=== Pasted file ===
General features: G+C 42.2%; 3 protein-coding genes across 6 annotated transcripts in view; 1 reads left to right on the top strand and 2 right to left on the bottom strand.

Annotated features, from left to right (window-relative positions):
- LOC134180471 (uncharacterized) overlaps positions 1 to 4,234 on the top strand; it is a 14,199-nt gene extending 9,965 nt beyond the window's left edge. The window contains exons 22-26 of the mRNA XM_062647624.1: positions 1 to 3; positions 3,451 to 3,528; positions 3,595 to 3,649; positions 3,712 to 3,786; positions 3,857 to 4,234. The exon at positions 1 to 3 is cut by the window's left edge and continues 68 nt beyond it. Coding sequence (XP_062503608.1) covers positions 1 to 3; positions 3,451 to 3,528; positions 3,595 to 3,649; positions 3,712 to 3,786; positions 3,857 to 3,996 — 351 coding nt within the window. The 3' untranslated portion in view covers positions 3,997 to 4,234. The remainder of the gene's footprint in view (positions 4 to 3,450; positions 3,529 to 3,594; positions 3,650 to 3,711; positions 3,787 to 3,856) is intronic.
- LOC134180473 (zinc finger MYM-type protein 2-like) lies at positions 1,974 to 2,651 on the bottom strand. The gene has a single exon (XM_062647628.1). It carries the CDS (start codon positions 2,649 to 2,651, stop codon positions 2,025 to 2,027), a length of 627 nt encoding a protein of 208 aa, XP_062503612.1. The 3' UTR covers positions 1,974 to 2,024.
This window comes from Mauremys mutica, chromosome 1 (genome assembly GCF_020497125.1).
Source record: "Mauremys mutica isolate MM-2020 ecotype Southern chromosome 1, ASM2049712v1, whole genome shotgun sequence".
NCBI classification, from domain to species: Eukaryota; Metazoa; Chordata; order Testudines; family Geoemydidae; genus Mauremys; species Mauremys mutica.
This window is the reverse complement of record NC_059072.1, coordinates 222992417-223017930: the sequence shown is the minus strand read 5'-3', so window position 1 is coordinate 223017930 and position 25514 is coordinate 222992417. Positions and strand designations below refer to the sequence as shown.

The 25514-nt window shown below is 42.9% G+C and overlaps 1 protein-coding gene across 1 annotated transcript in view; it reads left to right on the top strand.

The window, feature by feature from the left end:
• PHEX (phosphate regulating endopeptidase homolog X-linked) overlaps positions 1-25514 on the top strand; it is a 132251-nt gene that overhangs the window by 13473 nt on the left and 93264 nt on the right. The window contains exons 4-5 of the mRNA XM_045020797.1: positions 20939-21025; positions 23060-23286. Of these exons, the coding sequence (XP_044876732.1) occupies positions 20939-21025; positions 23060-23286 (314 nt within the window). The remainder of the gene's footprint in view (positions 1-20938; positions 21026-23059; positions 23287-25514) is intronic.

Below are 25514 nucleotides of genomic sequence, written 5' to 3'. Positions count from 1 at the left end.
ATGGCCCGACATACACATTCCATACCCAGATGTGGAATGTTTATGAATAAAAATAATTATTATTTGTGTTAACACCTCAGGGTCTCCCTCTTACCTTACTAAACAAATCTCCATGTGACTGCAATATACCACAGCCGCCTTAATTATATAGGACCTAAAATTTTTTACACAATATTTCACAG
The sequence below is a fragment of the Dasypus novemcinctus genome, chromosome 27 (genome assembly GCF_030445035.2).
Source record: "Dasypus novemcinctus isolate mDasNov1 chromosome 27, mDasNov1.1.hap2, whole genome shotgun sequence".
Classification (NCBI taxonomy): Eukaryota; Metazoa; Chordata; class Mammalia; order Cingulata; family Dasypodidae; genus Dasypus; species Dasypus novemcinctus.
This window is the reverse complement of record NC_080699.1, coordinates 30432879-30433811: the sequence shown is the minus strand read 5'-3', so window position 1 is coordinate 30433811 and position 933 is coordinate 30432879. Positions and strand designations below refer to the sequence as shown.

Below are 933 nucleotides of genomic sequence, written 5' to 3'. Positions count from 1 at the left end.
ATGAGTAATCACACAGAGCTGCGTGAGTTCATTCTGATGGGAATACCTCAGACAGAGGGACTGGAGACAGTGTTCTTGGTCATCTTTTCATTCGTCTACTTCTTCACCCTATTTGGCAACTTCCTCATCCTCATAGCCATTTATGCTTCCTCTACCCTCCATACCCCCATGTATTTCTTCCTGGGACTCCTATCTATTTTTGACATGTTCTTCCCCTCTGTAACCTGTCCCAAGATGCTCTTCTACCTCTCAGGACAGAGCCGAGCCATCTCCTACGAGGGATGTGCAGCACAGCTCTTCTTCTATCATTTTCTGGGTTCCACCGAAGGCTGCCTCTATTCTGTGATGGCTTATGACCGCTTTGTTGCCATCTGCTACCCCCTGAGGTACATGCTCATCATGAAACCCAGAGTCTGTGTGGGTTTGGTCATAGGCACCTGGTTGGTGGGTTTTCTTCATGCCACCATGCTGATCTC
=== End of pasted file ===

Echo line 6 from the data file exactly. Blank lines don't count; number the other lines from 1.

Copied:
Source record: "Mauremys mutica isolate MM-2020 ecotype Southern chromosome 1, ASM2049712v1, whole genome shotgun sequence".